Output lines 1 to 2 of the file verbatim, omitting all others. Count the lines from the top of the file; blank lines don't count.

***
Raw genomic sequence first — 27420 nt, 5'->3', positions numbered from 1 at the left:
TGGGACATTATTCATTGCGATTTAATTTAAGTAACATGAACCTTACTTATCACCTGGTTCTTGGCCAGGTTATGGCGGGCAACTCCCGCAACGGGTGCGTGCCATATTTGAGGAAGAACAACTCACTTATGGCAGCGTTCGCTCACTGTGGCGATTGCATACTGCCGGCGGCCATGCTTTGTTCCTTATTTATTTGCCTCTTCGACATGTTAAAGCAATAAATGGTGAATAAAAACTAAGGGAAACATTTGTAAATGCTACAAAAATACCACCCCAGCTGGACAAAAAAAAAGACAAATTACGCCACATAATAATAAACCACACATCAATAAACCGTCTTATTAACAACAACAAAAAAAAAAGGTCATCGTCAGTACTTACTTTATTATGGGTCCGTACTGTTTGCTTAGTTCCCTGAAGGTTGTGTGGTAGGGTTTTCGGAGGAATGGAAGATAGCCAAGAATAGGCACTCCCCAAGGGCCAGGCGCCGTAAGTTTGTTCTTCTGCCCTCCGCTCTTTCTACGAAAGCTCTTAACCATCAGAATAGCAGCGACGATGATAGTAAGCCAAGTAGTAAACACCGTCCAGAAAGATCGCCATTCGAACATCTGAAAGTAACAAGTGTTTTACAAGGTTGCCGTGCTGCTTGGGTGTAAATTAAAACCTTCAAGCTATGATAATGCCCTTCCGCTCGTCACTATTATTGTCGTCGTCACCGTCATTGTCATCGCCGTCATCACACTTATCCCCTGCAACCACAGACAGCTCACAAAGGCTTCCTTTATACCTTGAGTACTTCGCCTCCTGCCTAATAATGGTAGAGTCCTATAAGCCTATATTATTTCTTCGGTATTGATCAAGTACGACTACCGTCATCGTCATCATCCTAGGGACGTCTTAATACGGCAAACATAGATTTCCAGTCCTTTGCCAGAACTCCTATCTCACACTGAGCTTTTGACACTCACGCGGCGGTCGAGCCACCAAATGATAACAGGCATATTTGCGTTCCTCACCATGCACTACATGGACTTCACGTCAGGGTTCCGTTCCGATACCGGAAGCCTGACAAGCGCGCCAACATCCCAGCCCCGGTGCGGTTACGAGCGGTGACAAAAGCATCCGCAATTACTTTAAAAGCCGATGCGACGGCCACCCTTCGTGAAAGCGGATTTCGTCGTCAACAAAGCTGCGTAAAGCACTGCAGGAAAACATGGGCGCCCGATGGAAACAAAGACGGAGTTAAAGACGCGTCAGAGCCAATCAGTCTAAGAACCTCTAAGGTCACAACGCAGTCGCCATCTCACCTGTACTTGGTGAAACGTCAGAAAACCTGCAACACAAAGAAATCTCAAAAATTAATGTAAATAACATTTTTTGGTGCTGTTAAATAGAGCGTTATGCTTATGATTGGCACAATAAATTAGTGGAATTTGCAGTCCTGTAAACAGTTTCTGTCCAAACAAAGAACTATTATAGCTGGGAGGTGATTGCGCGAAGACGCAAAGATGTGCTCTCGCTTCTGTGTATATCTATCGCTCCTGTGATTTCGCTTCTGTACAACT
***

Raw genomic sequence first — 27420 nt, 5'->3', positions numbered from 1 at the left:
TGGGACATTATTCATTGCGATTTAATTTAAGTAACATGAACCTTACTTATCACCTGGTTCTTGGCCAGGTTATGGCGGGCAACTCCCGCAACGGGTGCGTGCCATATTTGAGGAAGAACAACTCACTTATGGCAGCGTTCGCTCACTGTGGCGATTGCATACTGCCGGCGGCCATGCTTTGTTCCTTATTTATTTGCCTCTTCGACATGTTAAAGCAATAAATGGTGAATAAAAACTAAGGGAAACATTTGTAAATGCTACAAAAATACCACCCCAGCTGGACAAAAAAAAAGACAAATTACGCCACATAATAATAAACCACACATCAATAAACCGTCTTATTAACAACAACAAAAAAAAAAGGTCATCGTCAGTACTTACTTTATTATGGGTCCGTACTGTTTGCTTAGTTCCCTGAAGGTTGTGTGGTAGGGTTTTCGGAGGAATGGAAGATAGCCAAGAATAGGCACTCCCCAAGGGCCAGGCGCCGTAAGTTTGTTCTTCTGCCCTCCGCTCTTTCTACGAAAGCTCTTAACCATCAGAATAGCAGCGACGATGATAGTAAGCCAAGTAGTAAACACCGTCCAGAAAGATCGCCATTCGAACATCTGAAAGTAACAAGTGTTTTACAAGGTTGCCGTGCTGCTTGGGTGTAAATTAAAACCTTCAAGCTATGATAATGCCCTTCCGCTCGTCACTATTATTGTCGTCGTCACCGTCATTGTCATCGCCGTCATCACACTTATCCCCTGCAACCACAGACAGCTCACAAAGGCTTCCTTTATACCTTGAGTACTTCGCCTCCTGCCTAATAATGGTAGAGTCCTATAAGCCTATATTATTTCTTCGGTATTGATCAAGTACGACTACCGTCATCGTCATCATCCTAGGGACGTCTTAATACGGCAAACATAGATTTCCAGTCCTTTGCCAGAACTCCTATCTCACACTGAGCTTTTGACACTCACGCGGCGGTCGAGCCACCAAATGATAACAGGCATATTTGCGTTCCTCACCATGCACTACATGGACTTCACGTCAGGGTTCCGTTCCGATACCGGAAGCCTGACAAGCGCGCCAACATCCCAGCCCCGGTGCGGTTACGAGCGGTGACAAAAGCATCCGCAATTACTTTAAAAGCCGATGCGACGGCCACCCTTCGTGAAAGCGGATTTCGTCGTCAACAAAGCTGCGTAAAGCACTGCAGGAAAACATGGGCGCCCGATGGAAACAAAGACGGAGTTAAAGACGCGTCAGAGCCAATCAGTCTAAGAACCTCTAAGGTCACAACGCAGTCGCCATCTCACCTGTACTTGGTGAAACGTCAGAAAACCTGCAACACAAAGAAATCTCAAAAATTAATGTAAATAACATTTTTTGGTGCTGTTAAATAGAGCGTTATGCTTATGATTGGCACAATAAATTAGTGGAATTTGCAGTCCTGTAAACAGTTTCTGTCCAAACAAAGAACTATTATAGCTGGGAGGTGATTGCGCGAAGACGCAAAGATGTGCTCTCGCTTCTGTGTATATCTATCGCTCCTGTGATTTCGCTTCTGTACAACT